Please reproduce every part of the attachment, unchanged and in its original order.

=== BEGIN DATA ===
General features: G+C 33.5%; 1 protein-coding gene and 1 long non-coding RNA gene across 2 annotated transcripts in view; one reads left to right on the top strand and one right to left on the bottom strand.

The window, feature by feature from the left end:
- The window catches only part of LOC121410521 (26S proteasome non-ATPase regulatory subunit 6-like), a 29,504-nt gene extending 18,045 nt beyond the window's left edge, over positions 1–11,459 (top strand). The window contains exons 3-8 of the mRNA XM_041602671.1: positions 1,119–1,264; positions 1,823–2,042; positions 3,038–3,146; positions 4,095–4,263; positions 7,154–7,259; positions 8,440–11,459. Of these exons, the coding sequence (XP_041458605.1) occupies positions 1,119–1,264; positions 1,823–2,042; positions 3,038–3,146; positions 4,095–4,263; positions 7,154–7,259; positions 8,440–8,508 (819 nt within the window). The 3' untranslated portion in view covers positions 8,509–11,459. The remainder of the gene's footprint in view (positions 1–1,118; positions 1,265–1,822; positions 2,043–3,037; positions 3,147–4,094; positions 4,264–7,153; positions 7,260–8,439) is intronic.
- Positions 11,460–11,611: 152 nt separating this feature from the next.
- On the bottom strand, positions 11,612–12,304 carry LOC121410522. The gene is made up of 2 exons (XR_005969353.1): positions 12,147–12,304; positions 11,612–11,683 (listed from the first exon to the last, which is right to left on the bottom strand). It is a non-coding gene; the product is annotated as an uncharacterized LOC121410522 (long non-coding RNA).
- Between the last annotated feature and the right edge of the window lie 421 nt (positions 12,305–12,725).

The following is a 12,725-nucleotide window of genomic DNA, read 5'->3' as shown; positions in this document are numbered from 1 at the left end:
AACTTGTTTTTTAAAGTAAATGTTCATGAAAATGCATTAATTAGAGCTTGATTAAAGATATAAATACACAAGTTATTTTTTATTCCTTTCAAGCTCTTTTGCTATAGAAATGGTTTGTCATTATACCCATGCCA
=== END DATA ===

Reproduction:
General features: G+C 33.5%; 1 protein-coding gene and 1 long non-coding RNA gene across 2 annotated transcripts in view; one reads left to right on the top strand and one right to left on the bottom strand.

The window, feature by feature from the left end:
- The window catches only part of LOC121410521 (26S proteasome non-ATPase regulatory subunit 6-like), a 29,504-nt gene extending 18,045 nt beyond the window's left edge, over positions 1–11,459 (top strand). The window contains exons 3-8 of the mRNA XM_041602671.1: positions 1,119–1,264; positions 1,823–2,042; positions 3,038–3,146; positions 4,095–4,263; positions 7,154–7,259; positions 8,440–11,459. Of these exons, the coding sequence (XP_041458605.1) occupies positions 1,119–1,264; positions 1,823–2,042; positions 3,038–3,146; positions 4,095–4,263; positions 7,154–7,259; positions 8,440–8,508 (819 nt within the window). The 3' untranslated portion in view covers positions 8,509–11,459. The remainder of the gene's footprint in view (positions 1–1,118; positions 1,265–1,822; positions 2,043–3,037; positions 3,147–4,094; positions 4,264–7,153; positions 7,260–8,439) is intronic.
- Positions 11,460–11,611: 152 nt separating this feature from the next.
- On the bottom strand, positions 11,612–12,304 carry LOC121410522. The gene is made up of 2 exons (XR_005969353.1): positions 12,147–12,304; positions 11,612–11,683 (listed from the first exon to the last, which is right to left on the bottom strand). It is a non-coding gene; the product is annotated as an uncharacterized LOC121410522 (long non-coding RNA).
- Between the last annotated feature and the right edge of the window lie 421 nt (positions 12,305–12,725).

The following is a 12,725-nucleotide window of genomic DNA, read 5'->3' as shown; positions in this document are numbered from 1 at the left end:
AACTTGTTTTTTAAAGTAAATGTTCATGAAAATGCATTAATTAGAGCTTGATTAAAGATATAAATACACAAGTTATTTTTTATTCCTTTCAAGCTCTTTTGCTATAGAAATGGTTTGTCATTATACCCATGCCA